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Conversations within the sport of sailing - Carrie Howe
It is often said how sailing is unique as a sport, where the opportunity is readiliy available to compete against the very best in the sport. Occassionally we get the chance to chat with them too.
(May 21, 2009) Leading into the 2008 Olympics, the successes within the US Team largely occurred with its top Yngling team, sailed by Sally Barkow, Debbie Capozzi, and Carrie Howe. As consensus medal favorites at the Games, they failed to fulfill expectations, with a horrific medal race dropping them to seventh.
Since then, the team has gone their separate ways, with Carrie catching the Scuttlebutt spotlight with her second place finish in the Tybee 500 (May 11-16), a 24-team catamaran endurance event that started at the Southern tip of Florida and finished just short of the Georgia-South Carolina border at Tybee Island, GA. Here is our chat with Carrie:
The final chapter of your Olympic campaign lacked a story book ending. What are the lessons you hope to hold onto?
The ending wasn't story book but the lessons I learned in peaking, preparation, and pressure will stay with me forever. We were at our best when we were confident in our equipment and focused on racing and fine tuning our skills.
Looking back, we were at our best when we had an edge on the others in all aspects early in the quad in terms of our equipment, speed, and time in the boat. We lacked the recipe to maintain this over the long haul as tough, close regattas and strong opponents will always test a teamís strength. Throughout the four years, while the other teams came closer to parity, everything seemed more difficult for us as a team. Measuring and taking risks and testing new ideas became the winning and losing battles and it was quite a fine line. Have confidence in yourself and your teammates, keep it simple, and keep fighting...never give up.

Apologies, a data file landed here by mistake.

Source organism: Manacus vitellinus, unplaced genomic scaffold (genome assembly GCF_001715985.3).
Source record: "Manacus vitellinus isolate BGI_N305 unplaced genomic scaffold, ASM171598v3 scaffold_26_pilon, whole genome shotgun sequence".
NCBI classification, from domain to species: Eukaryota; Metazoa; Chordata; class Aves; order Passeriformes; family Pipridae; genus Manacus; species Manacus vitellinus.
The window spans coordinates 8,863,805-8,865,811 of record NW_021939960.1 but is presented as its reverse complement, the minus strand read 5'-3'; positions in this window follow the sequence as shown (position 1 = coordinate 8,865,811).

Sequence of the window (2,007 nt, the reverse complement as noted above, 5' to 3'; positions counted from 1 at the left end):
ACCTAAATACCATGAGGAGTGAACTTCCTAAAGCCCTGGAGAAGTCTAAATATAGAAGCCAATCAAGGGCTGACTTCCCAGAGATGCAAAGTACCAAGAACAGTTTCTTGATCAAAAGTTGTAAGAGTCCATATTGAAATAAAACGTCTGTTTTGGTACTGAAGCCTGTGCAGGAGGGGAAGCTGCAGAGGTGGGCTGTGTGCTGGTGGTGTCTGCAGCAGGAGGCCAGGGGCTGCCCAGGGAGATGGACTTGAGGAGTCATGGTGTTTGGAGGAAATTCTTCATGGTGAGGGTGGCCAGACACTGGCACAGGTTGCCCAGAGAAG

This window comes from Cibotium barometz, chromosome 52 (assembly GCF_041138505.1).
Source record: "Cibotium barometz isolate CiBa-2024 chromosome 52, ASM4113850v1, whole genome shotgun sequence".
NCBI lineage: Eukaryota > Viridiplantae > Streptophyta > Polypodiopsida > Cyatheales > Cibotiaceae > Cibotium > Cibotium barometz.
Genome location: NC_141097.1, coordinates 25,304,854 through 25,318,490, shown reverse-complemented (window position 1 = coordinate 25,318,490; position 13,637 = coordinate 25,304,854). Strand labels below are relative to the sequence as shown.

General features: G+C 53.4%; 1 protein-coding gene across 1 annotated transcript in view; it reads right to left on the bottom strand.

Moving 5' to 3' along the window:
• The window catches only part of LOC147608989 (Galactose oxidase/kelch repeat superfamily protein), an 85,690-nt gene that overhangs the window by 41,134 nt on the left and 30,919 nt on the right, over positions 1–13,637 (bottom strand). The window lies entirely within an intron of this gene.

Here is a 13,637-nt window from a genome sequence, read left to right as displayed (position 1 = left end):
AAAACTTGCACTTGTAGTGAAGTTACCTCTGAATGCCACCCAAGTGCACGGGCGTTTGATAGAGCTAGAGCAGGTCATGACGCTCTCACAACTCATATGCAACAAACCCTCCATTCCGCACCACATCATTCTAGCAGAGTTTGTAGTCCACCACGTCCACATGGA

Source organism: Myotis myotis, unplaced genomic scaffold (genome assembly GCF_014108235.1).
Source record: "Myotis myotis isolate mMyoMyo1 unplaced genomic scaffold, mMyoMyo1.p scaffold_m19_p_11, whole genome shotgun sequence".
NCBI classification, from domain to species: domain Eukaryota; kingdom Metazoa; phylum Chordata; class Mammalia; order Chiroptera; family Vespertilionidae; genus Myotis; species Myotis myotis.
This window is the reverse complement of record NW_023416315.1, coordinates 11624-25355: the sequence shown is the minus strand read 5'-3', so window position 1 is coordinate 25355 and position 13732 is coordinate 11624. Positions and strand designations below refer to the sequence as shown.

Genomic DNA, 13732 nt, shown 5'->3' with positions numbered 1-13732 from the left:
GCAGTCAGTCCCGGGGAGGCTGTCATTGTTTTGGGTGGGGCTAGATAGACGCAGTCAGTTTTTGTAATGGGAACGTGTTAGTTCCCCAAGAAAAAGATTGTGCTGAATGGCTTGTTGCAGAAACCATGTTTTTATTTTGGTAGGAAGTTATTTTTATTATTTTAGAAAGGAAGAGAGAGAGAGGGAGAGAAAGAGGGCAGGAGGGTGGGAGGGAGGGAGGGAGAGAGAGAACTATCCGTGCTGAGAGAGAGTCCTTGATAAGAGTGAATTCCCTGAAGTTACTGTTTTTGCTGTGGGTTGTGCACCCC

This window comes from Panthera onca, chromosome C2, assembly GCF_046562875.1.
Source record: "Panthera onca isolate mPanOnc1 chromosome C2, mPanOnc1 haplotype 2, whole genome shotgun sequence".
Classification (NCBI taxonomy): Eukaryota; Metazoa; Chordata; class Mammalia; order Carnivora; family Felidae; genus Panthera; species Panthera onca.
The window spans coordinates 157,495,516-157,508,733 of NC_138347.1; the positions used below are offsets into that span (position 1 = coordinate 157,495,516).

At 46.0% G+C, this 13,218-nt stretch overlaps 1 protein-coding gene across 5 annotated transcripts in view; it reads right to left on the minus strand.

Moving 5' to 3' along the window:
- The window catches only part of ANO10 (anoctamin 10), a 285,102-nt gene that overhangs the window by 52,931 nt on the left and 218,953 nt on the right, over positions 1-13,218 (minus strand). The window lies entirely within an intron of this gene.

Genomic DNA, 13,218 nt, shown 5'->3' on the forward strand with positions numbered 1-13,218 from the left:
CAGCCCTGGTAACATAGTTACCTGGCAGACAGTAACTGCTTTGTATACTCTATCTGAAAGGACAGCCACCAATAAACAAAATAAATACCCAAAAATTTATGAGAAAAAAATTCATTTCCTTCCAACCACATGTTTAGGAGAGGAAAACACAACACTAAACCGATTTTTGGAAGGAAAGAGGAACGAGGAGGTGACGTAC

The Tybee 500 is a long way from Ynglings in the Olympics. How did you get involved in this event?
I have always had an attraction to extreme sports; skiing, kiting, hockey, all things fast and...furious! Here and there throughout the five years I learned to sail Catamarans from Mischa Heemskerk from the Netherlands (boyfriend). He is all about the fast side of our sport based in the European catamaran scene. I was learning a tremendous amount about my natural instincts as a sailor, rigging, and building boats - and at the same time I couldn't wipe the smile off my face anytime I was on the boat or even watching. It was perfect!
While at Key West racing Farr 40's, I was challenged to take on the Tybee 500. I said yes without thought (it was in the Mount Gay tent!). At this point I had spent maybe eight hours on the helm of a small catamaran, more on the Extreme 40's but on those you don't have to trapeze or trim your own main! I had three months to get ready. In the meantime, I had a new full time job in Holland as the Marketing Manager for Magic Marine, I was sailing the Farr 40 Med regattas on Flash Gordon and the team racing Wilson Trophy, and had a new language to learn. I was a bit...overbooked. I like a challenge!
We know the Tybee 500 race is 540 miles, divided into six legs that are held on six consecutive days. Okay, so what doesn't the travel agent tells us about this event?